New Objective Delivering Solutions for the Study of Alzheimer’s Disease
September 28, 2022 – Littleton, MA (USA) Mike Lee, CEO, together with Emily Ehrenfeld, Co-Founder and President, New Objective hosted an event featuring the PicoChip and its establishment as a standardized platform for the study of Alzheimer’s disease biomarkers. Amanda Berg, Vice President, New Objective, welcomed Justyna A. Dobrowolska Zakaria, Department of Neurology, Northwestern University Feinberg School of Medicine, to share recent experiences and ongoing work utilizing PicoChip to develop robust, reproducible and precise methods to measure the metabolism of biomarkers for Alzheimer’s disease in her presentation titled Measuring the Turnover Rates of Alzheimer’s Disease Associated Proteins in the Human CNS by Utilizing a Stable Isotope Labeling-LC-MS/MS Method Employing New Objective PicoChips.
The event was launched by Helena Svobodova, Product Manager, New Objective, introducing Justyna – who openly shared her initial introduction to working in the study of Alzheimer’s disease in undergrad, where she “became vested” and highlighted her start at Washington University School of Medicine in St. Louis (WUSTL) working with Randall Bateman. Her ongoing work at Northwestern together with Robert Vassar featured ongoing collaborations with Randall Bateman and colleagues at WUSTL along with Matt Kennedy and colleagues at Merck. Justyna elegantly shared her story and why the study of Alzheimer’s disease is important to her, with an emphasis on developing solutions for earlier detection and effective treatment, which is personalized – targeted and focused on the patient.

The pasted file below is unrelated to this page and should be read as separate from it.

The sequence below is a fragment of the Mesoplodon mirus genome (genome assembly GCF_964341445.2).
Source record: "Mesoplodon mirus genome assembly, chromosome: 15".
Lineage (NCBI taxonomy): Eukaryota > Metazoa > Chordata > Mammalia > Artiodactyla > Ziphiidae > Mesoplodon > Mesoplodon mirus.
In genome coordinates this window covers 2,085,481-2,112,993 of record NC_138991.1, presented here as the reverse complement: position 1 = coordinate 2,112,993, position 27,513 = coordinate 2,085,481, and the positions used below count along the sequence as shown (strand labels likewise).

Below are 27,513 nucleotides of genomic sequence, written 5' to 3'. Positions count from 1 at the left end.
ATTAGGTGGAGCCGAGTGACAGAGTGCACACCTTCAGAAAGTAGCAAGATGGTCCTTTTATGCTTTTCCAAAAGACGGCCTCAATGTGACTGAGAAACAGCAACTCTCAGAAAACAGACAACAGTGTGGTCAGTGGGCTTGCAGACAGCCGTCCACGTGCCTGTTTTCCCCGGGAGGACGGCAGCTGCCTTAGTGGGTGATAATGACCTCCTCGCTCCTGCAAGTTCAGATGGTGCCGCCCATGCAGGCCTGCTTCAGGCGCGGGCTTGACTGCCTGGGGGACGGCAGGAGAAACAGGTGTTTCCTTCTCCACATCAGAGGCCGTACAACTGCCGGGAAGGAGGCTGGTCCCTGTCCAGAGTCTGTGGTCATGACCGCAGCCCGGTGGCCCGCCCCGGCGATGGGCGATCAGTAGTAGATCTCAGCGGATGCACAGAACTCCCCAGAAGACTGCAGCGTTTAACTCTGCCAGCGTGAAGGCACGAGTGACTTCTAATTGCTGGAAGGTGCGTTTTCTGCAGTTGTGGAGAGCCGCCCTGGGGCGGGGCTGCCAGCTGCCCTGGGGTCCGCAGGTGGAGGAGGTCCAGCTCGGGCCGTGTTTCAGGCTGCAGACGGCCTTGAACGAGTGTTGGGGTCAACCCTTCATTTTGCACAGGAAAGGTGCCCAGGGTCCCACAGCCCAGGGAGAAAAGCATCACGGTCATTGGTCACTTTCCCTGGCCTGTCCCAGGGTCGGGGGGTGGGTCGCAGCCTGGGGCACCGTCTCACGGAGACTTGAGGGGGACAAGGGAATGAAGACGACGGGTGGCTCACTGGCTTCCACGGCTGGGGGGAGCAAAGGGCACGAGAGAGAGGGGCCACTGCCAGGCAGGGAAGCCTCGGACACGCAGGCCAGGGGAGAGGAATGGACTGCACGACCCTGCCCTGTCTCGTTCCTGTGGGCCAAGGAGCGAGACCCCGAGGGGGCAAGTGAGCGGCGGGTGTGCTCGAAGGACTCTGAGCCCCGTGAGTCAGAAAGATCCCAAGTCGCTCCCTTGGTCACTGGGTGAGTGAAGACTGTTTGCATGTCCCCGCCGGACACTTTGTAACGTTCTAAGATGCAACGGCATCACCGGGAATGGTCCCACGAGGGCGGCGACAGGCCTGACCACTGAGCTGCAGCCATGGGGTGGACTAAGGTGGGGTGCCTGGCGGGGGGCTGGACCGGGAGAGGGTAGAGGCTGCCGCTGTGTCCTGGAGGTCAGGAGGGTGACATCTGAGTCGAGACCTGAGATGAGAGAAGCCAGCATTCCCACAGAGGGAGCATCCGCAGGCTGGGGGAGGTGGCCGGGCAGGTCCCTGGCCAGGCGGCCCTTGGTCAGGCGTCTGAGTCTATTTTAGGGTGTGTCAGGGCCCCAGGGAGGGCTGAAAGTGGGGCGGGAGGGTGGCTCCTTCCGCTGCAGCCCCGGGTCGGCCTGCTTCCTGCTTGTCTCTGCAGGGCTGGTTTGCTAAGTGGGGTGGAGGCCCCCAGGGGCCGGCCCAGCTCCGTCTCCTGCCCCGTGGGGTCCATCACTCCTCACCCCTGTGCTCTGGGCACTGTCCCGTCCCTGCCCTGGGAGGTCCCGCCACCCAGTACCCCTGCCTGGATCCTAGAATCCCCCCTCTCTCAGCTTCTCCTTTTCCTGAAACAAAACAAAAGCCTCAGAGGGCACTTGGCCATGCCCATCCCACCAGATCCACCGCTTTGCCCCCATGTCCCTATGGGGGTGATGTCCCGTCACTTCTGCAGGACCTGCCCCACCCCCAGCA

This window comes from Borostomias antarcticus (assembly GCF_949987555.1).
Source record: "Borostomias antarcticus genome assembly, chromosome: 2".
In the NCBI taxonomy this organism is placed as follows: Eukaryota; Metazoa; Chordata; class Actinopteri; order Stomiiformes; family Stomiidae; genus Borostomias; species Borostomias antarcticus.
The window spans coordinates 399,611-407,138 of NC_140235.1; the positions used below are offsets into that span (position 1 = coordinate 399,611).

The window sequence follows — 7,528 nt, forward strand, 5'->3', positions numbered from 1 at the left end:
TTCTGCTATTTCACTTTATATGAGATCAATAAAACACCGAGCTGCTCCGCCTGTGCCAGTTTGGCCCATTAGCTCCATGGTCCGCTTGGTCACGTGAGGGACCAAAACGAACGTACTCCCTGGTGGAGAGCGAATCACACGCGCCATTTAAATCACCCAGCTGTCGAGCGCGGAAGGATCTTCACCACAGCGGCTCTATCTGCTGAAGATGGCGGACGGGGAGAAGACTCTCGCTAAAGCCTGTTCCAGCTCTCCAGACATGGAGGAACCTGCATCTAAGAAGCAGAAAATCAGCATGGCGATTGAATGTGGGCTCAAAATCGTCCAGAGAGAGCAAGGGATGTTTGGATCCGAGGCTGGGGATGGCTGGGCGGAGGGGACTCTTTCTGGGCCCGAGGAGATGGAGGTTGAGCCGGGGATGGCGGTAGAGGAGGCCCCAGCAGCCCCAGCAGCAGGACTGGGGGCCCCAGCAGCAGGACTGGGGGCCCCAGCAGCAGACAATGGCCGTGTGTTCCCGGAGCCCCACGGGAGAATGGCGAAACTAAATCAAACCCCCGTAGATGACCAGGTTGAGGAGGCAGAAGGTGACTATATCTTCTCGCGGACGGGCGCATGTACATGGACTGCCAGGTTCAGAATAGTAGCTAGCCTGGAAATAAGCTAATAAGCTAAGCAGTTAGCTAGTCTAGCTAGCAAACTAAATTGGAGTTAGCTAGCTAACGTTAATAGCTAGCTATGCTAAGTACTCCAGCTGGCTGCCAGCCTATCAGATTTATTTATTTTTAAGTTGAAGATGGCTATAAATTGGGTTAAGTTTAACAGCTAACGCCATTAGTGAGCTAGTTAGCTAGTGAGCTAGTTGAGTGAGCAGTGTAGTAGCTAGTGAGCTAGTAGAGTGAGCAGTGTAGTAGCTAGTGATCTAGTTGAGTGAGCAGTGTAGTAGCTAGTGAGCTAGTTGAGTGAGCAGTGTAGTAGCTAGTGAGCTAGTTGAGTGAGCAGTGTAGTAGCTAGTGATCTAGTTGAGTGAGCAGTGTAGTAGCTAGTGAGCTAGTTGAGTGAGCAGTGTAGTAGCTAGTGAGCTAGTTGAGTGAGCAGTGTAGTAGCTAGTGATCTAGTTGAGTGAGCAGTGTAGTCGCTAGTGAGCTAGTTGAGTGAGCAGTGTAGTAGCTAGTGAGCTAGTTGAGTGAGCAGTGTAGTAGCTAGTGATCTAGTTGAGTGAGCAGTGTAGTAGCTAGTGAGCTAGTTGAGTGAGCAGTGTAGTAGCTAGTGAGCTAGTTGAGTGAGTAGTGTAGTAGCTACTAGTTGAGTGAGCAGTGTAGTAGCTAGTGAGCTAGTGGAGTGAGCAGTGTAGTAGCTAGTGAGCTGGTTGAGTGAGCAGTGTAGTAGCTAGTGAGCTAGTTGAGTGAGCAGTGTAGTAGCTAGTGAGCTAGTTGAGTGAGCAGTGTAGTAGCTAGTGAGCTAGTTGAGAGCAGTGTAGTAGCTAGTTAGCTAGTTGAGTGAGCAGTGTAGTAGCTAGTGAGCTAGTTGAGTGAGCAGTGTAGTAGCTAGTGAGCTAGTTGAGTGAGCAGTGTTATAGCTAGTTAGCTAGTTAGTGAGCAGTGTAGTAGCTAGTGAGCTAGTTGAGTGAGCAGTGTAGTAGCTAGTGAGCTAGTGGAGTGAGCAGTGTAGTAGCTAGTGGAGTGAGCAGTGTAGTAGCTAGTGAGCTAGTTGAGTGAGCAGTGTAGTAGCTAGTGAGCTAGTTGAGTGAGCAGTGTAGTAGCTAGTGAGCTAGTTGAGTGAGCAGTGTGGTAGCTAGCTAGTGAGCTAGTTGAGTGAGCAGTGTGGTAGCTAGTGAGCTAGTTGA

The PicoChip solution, built on integrated PicoFrit technology, has fueled the quantitative LC-MS studies which Justyna has been leading at Northwestern. Justyna spoke of her introduction to New Objective and the PicoChip via the Northwestern Proteomics Core Facility led by Neil Kelleher – a platform Neil and colleagues have been using in the core facility since 2012. Justyna captured her experience as she stated “I went to the core lab . . . they said use this (PicoChip). I did and it was so easy!” Justyna led the translation and integration of PicoChip to the Vassar lab on the Thermo Altis platform, building on the methods developed together with the team at the core laboratory.
Justyna will be continuing her work as she makes plans to translate this validated approach using in vivo cerebrospinal fluid to serum, with a goal to inform how to dose therapies for trial participants and monitor therapeutic effects. Brad Ackermann of Eli Lilly sparked lively discussion together with Justyna opening up feedback inclusive of Steve Klohr, BioPharma Development Advisors, who spoke of his work in clinical trials during his tenure at Bristol Myers Squibb, and Robert Salzer at Regeneron. Steve underlined the value of Justyna’s work, stating that any “biomarker will be a huge boom to the studies of Alzheimer’s disease” and “correlating to blood will make it simpler to measure”. Brad further unified the discussion in emphasizing that a viable blood test will enable prophylactic treatment – a path to prevention for Alzheimer’s disease.
Justyna together with colleagues, has published in Scientific Reports on this recent work migrating the study of biomarkers in Alzheimer’s disease from a method which presents a static view – single state/moment-in-time – to a dynamic view, measuring response over time and enabling the ability to dose therapies and monitor therapeutic effects for clinical trial patients.